Contintental Shift

ÒHeeeeeeere Weeeeeeeee Gooooooo!Ó my father wrote on a May 10 email. My and Paavan KotiniÕs tickets to Kolkata, India, had been confirmed. Paavan and I had decided to wait until I made it back to the States on the 25th to figure out the rest of our transportation from Kolkata to Bhubaneshwar. We didnÕt get the chance: by the 23rd, our tickets had become un-confirmedÑsomething I didnÕt know was possibleÑand prices for the two of us had jumped to $3900 by the 27th. Added to the compulsory $1000 donation to the organization we had hoped to be working with, that left Paavan and me with $100 to pay for travel to the Dallas airport, a trip to Houston for visas, vaccinations and supplies. India, which I had already been nervous about for months, stopped making sense.

Still reeling from jet lag, I spent the morning scrambling for alternatives, looking primarily in my hometown Shreveport and in Nashville. My idea was to work our of Nashville for Manna Project International (MPI), a Vanderbilt student-run project in Nicaragua, spend afternoons at the Nashville YWCAÕs Hispanic Achievers project, and begin investigating Fair Trade possibilities in Nashville on the side. In a panicked phone call that afternoon, Luke Putnam, MPI founder and long-time friend, gave me the good and bad news. Bad news: MPI didnÕt need any help in the States. Good news: he had a spot for me in Nicaragua, as long as I could wait until June 12th to come. By the next morning I had figured out flight options, had a difficult conversation with Paavan, checked Nicaraguan entry requirements, and read the Nicaraguan country briefs in the CIA World Factbook and the BBC.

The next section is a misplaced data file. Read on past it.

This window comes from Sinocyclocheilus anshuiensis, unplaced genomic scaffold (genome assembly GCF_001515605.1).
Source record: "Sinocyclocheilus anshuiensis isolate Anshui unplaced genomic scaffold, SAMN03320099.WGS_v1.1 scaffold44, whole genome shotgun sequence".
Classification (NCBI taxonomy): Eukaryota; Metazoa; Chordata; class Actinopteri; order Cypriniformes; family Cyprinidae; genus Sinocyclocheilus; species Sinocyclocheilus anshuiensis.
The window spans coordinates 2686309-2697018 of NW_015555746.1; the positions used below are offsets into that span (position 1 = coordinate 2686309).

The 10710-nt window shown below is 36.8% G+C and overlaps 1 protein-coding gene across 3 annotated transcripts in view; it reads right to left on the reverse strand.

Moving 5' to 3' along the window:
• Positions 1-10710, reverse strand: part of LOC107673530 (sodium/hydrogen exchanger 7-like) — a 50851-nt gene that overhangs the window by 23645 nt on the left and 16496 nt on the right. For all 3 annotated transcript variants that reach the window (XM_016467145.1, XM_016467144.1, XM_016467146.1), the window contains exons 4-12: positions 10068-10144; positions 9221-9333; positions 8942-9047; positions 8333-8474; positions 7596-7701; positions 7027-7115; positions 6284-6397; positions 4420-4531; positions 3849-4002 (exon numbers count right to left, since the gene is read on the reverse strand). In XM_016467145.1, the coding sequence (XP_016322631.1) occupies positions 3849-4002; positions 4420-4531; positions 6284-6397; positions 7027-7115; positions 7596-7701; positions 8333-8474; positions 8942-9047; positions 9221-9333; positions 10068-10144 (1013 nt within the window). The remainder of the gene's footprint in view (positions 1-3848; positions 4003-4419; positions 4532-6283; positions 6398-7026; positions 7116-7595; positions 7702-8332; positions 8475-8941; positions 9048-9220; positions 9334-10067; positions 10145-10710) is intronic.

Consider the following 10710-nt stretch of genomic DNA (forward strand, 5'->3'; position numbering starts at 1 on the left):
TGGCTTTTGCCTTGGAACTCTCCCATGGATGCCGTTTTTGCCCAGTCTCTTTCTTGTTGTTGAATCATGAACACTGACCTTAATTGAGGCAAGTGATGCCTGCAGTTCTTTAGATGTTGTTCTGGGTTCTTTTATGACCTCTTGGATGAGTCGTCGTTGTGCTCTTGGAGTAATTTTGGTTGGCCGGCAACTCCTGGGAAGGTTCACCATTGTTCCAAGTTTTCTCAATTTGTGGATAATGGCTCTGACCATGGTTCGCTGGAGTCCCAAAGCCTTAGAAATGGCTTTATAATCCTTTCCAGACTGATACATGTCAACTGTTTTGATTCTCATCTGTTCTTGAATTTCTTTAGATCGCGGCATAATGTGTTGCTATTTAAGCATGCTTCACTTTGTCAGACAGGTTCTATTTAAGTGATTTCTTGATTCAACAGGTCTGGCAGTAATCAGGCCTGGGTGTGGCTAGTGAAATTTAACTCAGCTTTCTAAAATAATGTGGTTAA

So. Flights booked. Toothpaste purchased. Sleep anxiously lost. Ready or not, Latin America…

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